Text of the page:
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More Than 1,000 Outages
DWP brought in crews from Nevada and Owens Valley, made 16-hour shifts and is working fast to get LA back up and running after yesterday's wind attack, which left 109,000 customers in the dark (that would be 8% of the 1.4 million DWP customers):
Remarks by DWP Commission President David Nahai
Regarding LA Windstorm Power Outages
April 13, 2007
Good morning. Thank you for joining us this morning.
I’d like to begin by recognizing members of the Los Angeles City Council who are with us.
It is many of their constituents who are directly impacted by the windstorm outages that hit Los Angeles and we welcome each of you here today.
I can tell you this morning that LADWP Crews worked through the night to restore power to more than 100,000 customers who lost power as a result of the fierce windstorm that hit LA yesterday. As of 9AM, LADWP crews have restored power to approximately 40,000 customers.
Last night at approximately 7:30 PM, we reached a peak of 109,000 customers who were without power - about 8 percent of our 1.4 million customers. Through the night, our crews made substantial progress and we now stand at 71,000 customers without power. At this time, many of the outages are concentrated in the LA Metro Basin where 59,000 customers are impacted with another 17,000 customers out in the San Fernando Valley. Beginning at about 11:30 am yesterday wind-whipped power lines caused outages that began in the northwestern reaches of the San Fernando Valley and quickly spread across the Valley and into the LA basin.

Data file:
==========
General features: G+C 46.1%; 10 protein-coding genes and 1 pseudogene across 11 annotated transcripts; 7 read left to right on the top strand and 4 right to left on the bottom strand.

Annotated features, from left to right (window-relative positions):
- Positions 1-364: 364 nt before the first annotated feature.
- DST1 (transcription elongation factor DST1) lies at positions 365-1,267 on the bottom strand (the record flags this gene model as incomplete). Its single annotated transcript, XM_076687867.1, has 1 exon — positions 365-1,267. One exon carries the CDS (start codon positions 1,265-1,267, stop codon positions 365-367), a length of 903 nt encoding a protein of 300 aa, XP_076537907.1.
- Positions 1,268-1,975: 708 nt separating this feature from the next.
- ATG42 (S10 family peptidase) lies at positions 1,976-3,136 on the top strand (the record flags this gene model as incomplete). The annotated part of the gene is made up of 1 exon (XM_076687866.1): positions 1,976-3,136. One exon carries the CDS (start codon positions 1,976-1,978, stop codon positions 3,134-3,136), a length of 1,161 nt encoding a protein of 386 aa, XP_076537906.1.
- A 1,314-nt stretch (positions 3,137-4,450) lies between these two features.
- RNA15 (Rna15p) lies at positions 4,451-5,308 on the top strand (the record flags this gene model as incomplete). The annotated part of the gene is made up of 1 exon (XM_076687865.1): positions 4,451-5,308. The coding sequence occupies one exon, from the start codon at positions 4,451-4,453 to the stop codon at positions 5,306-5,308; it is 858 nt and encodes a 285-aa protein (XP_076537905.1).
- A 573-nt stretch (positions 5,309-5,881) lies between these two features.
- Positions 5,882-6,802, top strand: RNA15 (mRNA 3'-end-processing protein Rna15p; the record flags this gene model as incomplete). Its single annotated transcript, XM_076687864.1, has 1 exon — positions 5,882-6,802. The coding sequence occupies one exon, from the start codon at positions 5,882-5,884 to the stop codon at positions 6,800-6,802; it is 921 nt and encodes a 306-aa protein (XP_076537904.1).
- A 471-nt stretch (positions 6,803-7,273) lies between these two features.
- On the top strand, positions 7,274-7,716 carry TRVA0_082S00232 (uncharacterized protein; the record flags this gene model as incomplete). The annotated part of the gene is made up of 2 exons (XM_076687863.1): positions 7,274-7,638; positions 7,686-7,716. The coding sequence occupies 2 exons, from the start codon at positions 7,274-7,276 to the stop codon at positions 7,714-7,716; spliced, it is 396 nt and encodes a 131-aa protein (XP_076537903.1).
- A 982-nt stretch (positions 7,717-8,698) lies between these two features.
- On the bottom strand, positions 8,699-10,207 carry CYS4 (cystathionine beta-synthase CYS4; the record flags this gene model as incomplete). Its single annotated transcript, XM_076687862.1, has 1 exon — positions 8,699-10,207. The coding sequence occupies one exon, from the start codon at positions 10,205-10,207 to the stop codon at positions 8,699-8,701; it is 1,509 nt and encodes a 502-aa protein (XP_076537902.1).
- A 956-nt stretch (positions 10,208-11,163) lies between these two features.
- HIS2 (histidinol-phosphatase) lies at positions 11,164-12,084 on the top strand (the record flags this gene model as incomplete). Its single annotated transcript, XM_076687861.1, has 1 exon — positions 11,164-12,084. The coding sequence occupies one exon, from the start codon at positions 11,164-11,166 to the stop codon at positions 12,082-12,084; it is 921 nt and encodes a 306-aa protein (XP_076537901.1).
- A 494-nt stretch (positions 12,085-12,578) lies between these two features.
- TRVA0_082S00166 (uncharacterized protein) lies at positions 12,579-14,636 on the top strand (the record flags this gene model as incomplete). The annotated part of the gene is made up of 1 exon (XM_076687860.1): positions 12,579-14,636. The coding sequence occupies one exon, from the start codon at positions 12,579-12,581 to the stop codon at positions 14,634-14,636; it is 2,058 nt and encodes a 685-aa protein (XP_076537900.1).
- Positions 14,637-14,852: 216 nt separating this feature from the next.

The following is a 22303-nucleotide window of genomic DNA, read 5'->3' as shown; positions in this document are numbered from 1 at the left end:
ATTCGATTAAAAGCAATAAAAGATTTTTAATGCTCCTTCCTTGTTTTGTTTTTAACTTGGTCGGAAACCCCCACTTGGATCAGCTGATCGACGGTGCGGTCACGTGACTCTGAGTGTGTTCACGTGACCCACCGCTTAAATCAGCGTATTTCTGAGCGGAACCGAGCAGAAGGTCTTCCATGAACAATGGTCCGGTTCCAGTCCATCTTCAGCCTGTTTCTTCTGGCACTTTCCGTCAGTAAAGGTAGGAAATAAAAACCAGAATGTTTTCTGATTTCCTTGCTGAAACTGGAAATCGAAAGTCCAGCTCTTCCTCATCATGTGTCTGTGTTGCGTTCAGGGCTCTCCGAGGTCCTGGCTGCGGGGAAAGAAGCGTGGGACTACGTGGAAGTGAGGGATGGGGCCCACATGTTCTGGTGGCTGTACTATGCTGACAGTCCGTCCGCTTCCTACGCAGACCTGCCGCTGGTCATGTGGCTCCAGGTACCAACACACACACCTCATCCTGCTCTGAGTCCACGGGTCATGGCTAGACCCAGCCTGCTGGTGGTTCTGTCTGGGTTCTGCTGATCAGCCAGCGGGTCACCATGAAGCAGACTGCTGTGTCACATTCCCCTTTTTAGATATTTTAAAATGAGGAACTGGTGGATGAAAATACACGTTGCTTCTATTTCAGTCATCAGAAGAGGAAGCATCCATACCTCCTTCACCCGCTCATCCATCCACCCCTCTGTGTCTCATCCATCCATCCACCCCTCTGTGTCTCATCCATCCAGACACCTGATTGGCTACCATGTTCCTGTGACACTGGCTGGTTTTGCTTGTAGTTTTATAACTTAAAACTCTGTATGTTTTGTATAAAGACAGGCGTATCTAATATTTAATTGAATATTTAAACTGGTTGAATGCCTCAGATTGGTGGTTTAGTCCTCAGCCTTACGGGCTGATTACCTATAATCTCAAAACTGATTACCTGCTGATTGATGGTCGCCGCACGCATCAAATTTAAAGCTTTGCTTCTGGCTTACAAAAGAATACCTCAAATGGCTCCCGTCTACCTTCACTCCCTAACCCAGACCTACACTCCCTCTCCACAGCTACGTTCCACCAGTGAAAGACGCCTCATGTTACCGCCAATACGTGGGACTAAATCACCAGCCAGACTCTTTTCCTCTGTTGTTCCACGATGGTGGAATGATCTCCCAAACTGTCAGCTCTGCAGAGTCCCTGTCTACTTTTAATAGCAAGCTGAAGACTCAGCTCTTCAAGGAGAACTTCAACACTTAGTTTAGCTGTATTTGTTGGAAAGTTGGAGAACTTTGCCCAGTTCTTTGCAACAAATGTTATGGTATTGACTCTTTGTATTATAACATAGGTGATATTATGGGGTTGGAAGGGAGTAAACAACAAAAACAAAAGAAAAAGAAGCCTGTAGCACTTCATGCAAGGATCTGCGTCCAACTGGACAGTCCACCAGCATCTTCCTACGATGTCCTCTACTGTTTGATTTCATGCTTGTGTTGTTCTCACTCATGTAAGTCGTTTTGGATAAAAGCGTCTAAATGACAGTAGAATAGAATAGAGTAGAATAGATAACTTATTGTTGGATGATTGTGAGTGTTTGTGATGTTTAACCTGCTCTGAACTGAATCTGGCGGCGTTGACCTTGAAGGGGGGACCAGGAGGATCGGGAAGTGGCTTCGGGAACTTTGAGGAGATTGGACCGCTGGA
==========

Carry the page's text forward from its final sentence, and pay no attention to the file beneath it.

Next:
The areas hardest hit included Woodland Hills, North Hills, Sylmar, Northridge, Studio City and northeast communities such as Mount Olympus, Echo Park, Highland Park, Montecito Heights, and Silverlake [sic], as the winds progressed across the City, the Metro area outages climbed. In all, few neighborhoods were left untouched.
The outages were caused by high winds knocking trees into power lines, breaking or cracking power poles and cross arms.
We have over 60 crews in the field today - that is about 300 personnel who are working on over 700 separate outages (down from 1000 at the peak) and it will take time for them to restore power to all customers.
Residents should know that crews will continue to work around the clock to restore power as quickly and safely as possible. Crews have been put on 16-hour shifts and have been called in from as far away as the Owens Valley and Nevada.
Having said that, with over 700 separate outages some customers could expect to be without power for as long as 2 to 3 days, but we are hopeful that the vast majority will be back up well before then.
Yesterday's wind hit hard and fast - one could almost liken it to a moderate earthquake as far as the impact it had on power lines and power poles. And while the Department is prepared to respond to emergencies such as these - 1,000 separate outages are going to take time to fix.
We've made progress and we will make a lot more progress today. The wind has subsided and our crews are making headway. Angelenos can be assured that crews are working as FAST and as SAFELY as possible to get their power back up and running.
Photo of a power line on Bellevue between Glendale Ave and Echo Park Ave (southern edge of Echo Park Lake) by LAist contributor, Andy Sternberg.
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